Starting the conversation on conversations: Preparing for your next eye doctor visit

(BPT) - Good conversations are critical in any doctor-patient relationship, including the one you have with your eye care professional. Knowing what to ask, and which changes and symptoms to discuss, can help make the most of your time with your eye doctor. What’s more, good communication not only helps your eye doctor take care of your eyes, it may help him or her spot signs of other health conditions that first manifest with eye symptoms.

“Most people see their eye doctors just once a year for a routine eye exam,” says Dr. Neda Shamie, of Advanced Vision Care, in Los Angeles, California. “You can begin to prepare for that conversation with your eye care professional by making yourself aware of any symptoms or eye-related changes in your routine before your visit. Don’t dismiss shifts in eye health to a natural consequence of aging, or assume issues are minor or temporary and will go away on their own.”

Dr. Shamie suggests patients start keeping a mental log in the weeks leading up to their appointment so they can accurately share symptoms with their doctor, including those that might be a result of the common, but often overlooked, condition Chronic Dry Eye. For example, you might note if your eyes are red in the morning versus the afternoon, or if the contact lenses you used to wear all day are now only comfortable for a few hours at a time.

Be open in discussing all symptoms or changes in your eyes or vision with your eye doctor, even if you don’t think there is an underlying condition. Patient-doctor dialogue often helps lead to diagnosis, and your eye care professional can help you understand what is considered normal as well as identify any chronic conditions that might benefit from treatment. For example, Chronic Dry Eye is a disease that tends to occur somewhat more frequently in women than in men, and is associated more with advanced age, contact lens wear, certain medications, other medical conditions or environmental factors.

“The conversation you have with your eye doctor is just as important as the physical eye exam, as it may quite literally reveal more than meets the eye,” Dr. Shamie says. “The more engaged you are as a patient during that conversation, the more comfortable your eye doctor will be in putting together a customized treatment plan that works for you.”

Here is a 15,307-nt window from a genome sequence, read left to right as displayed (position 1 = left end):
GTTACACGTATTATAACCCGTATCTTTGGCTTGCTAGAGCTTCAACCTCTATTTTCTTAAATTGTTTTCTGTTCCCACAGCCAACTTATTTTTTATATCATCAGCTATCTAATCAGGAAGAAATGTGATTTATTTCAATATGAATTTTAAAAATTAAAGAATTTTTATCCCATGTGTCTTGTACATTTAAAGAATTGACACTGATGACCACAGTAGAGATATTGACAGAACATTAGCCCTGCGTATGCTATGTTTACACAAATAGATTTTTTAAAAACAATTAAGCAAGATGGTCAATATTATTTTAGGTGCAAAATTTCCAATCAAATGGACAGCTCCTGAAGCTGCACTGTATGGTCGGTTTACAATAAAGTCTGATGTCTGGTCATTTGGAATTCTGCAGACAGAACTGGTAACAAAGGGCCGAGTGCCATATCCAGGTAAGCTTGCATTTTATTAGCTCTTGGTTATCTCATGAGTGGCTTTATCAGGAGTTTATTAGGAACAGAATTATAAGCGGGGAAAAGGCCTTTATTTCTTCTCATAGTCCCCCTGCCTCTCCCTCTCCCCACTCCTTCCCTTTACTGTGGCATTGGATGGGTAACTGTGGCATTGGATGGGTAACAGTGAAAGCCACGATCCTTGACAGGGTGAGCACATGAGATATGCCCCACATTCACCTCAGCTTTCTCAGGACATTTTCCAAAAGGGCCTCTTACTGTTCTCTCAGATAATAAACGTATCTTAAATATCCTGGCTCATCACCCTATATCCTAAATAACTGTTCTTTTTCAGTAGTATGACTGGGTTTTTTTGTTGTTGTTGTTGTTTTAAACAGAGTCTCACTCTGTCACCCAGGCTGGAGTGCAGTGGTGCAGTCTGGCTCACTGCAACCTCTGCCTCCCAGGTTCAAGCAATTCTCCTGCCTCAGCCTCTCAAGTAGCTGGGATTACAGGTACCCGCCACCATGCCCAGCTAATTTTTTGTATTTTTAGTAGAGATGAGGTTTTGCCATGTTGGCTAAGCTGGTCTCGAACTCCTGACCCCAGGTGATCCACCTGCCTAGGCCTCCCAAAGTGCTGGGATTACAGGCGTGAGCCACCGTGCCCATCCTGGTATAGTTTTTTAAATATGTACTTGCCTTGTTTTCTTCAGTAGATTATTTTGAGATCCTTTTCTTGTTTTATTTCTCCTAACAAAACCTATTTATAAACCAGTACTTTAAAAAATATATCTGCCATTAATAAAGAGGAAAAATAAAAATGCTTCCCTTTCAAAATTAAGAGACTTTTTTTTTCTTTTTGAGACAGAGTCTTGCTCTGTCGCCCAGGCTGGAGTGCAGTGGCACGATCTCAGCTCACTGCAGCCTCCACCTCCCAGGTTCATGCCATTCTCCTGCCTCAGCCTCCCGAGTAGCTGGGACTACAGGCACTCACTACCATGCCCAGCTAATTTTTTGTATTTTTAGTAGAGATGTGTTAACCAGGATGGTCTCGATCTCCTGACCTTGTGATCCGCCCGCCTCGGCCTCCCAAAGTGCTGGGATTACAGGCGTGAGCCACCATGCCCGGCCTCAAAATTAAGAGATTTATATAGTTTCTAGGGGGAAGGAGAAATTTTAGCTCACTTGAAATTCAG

Dr. Shamie suggests some helpful questions that can help guide your conversation:

* Does this diagnosis address the core of your problem?

* Is there an underlying cause for your condition?

* What will help your condition or make it worse?

* Which lifestyle changes can you make?

Also consider taking the brief Dry Eye quiz on Restasis.com prior to your visit and discussing the results with your eye doctor.

“As a patient, having a thorough conversation with your eye doctor is essential in receiving the right diagnosis, especially when it comes to recognizing a type of Chronic Dry Eye. Many people may not realize they have a type of Chronic Dry Eye and assume their issues are routine or short-lived, when in actuality, they could be something more,” Dr. Shamie says. “Talking to your doctor about what you’re experiencing and treatment options like RESTASIS MULTIDOSE(TM) (cyclosporine ophthalmic emulsion) 0.05% — which helps increase your eyes' natural ability to produce tears, which may be reduced by inflammation due to Chronic Dry Eye — are key parts of the conversation.”

Approved Use

RESTASIS(R) (cyclosporine ophthalmic emulsion) 0.05% and RESTASIS MULTIDOSE(TM) help increase your eyes’ natural ability to produce tears, which may be reduced by inflammation due to Chronic Dry Eye. RESTASIS(R) and RESTASIS MULTIDOSE(TM) did not increase tear production in patients using anti-inflammatory eye drops or tear duct plugs.

Important Safety Information

Do not use RESTASIS(R) and RESTASIS MULTIDOSE(TM) Ophthalmic Emulsion if you are allergic to any of the ingredients. Be careful not to touch the container tip to your eye or other surfaces, to help avoid eye injury and contamination. RESTASIS(R) and RESTASIS MULTIDOSE(TM) should not be used while wearing contact lenses. If contact lenses are worn, they should be removed prior to use of RESTASIS(R) and RESTASIS MULTIDOSE(TM) and may be reinserted after 15 minutes.

The most common side effect is a temporary burning sensation. Other side effects include eye redness, discharge, watery eyes, eye pain, foreign body sensation, itching, stinging, and blurred vision.

You are encouraged to report negative side effects of prescription drugs to the FDA. Visit www.fda.gov/medwatch, or call 1-800-FDA-1088.

Please see full Product Information for RESTASIS(R) and RESTASIS MULTIDOSE(TM).

To learn more about RESTASIS MULTIDOSE(TM), the first and only FDA-approved, preservative-free, prescription eye drop in the U.S. to be available in a multidose bottle, visit www.restasis.com.

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